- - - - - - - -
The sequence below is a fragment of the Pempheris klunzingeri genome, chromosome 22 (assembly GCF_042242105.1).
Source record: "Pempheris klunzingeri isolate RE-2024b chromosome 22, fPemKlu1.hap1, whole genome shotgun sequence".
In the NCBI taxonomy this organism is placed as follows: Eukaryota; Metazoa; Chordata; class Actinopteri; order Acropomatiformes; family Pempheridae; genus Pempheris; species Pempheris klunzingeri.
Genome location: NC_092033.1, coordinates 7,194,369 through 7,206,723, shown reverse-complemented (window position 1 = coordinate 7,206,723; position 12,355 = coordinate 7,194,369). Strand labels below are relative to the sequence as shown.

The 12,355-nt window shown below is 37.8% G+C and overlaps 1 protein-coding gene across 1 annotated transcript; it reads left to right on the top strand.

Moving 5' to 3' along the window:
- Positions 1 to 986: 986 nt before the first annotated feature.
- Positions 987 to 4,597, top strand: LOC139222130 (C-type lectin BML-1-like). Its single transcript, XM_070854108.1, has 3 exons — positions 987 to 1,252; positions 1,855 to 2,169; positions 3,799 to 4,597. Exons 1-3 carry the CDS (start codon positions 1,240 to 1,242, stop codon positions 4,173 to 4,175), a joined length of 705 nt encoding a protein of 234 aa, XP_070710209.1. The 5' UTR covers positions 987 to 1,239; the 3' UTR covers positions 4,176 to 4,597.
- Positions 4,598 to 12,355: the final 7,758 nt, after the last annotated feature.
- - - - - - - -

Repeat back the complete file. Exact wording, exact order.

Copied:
The sequence below is a fragment of the Pempheris klunzingeri genome, chromosome 22 (assembly GCF_042242105.1).
Source record: "Pempheris klunzingeri isolate RE-2024b chromosome 22, fPemKlu1.hap1, whole genome shotgun sequence".
In the NCBI taxonomy this organism is placed as follows: Eukaryota; Metazoa; Chordata; class Actinopteri; order Acropomatiformes; family Pempheridae; genus Pempheris; species Pempheris klunzingeri.
Genome location: NC_092033.1, coordinates 7,194,369 through 7,206,723, shown reverse-complemented (window position 1 = coordinate 7,206,723; position 12,355 = coordinate 7,194,369). Strand labels below are relative to the sequence as shown.

The 12,355-nt window shown below is 37.8% G+C and overlaps 1 protein-coding gene across 1 annotated transcript; it reads left to right on the top strand.

Moving 5' to 3' along the window:
- Positions 1 to 986: 986 nt before the first annotated feature.
- Positions 987 to 4,597, top strand: LOC139222130 (C-type lectin BML-1-like). Its single transcript, XM_070854108.1, has 3 exons — positions 987 to 1,252; positions 1,855 to 2,169; positions 3,799 to 4,597. Exons 1-3 carry the CDS (start codon positions 1,240 to 1,242, stop codon positions 4,173 to 4,175), a joined length of 705 nt encoding a protein of 234 aa, XP_070710209.1. The 5' UTR covers positions 987 to 1,239; the 3' UTR covers positions 4,176 to 4,597.
- Positions 4,598 to 12,355: the final 7,758 nt, after the last annotated feature.